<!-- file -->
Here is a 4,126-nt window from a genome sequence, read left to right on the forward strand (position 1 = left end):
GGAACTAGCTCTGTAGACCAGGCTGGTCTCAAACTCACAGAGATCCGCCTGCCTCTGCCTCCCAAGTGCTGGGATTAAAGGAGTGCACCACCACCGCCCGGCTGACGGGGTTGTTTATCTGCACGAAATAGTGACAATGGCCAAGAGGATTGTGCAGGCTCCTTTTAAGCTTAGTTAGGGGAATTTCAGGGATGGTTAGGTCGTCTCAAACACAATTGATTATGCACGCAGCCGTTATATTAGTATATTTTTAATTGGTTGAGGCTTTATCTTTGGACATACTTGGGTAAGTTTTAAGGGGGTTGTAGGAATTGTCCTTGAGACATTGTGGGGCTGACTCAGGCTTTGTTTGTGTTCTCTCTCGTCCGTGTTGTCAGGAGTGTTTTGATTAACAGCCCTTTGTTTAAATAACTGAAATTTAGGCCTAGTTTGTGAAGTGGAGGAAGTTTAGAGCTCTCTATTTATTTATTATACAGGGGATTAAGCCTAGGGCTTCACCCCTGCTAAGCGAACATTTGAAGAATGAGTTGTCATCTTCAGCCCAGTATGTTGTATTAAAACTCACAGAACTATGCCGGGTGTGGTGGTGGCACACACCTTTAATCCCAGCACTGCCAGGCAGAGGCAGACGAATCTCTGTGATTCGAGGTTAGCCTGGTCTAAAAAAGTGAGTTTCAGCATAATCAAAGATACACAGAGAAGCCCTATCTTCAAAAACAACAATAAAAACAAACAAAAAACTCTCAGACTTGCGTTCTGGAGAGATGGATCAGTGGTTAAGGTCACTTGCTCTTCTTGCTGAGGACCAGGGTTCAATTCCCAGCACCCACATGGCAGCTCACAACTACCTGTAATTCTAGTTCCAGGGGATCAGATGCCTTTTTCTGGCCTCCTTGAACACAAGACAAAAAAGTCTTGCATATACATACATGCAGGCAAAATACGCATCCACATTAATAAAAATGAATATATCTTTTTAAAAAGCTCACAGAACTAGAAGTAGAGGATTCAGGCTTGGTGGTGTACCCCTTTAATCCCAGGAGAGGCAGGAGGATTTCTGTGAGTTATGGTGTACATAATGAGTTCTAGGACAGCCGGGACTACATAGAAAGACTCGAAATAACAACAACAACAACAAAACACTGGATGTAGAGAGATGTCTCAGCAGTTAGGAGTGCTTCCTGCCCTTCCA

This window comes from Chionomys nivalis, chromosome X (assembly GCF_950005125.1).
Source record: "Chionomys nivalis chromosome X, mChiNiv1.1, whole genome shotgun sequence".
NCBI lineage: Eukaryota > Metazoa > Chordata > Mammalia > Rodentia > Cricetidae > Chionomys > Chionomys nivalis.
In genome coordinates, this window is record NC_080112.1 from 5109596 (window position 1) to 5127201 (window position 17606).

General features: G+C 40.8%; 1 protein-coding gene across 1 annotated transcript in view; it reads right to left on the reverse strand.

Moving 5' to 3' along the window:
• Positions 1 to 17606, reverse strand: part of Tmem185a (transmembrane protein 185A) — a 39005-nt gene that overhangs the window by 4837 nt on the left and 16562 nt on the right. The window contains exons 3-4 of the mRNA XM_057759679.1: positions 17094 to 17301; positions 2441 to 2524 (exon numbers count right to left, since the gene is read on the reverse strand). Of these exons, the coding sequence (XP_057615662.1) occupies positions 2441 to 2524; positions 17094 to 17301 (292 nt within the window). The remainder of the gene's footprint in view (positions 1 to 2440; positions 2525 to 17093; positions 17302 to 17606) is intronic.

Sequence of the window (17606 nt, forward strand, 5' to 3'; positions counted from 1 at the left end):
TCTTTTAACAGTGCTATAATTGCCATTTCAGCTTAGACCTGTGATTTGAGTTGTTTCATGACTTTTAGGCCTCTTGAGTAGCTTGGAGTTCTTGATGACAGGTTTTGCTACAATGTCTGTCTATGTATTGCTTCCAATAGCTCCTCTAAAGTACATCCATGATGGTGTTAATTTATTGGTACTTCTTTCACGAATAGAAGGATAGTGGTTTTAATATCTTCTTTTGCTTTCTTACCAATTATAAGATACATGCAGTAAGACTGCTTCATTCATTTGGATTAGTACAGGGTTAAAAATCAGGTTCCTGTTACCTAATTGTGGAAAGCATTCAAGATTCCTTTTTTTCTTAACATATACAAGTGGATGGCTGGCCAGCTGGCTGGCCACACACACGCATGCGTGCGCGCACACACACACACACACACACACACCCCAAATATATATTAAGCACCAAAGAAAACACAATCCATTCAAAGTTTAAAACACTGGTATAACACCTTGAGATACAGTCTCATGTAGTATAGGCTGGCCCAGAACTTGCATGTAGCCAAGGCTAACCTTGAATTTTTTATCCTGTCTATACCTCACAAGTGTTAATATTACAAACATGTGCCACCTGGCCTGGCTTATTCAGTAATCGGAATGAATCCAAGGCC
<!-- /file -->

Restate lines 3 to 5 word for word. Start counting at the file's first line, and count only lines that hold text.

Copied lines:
This window comes from Chionomys nivalis, chromosome X (assembly GCF_950005125.1).
Source record: "Chionomys nivalis chromosome X, mChiNiv1.1, whole genome shotgun sequence".
NCBI lineage: Eukaryota > Metazoa > Chordata > Mammalia > Rodentia > Cricetidae > Chionomys > Chionomys nivalis.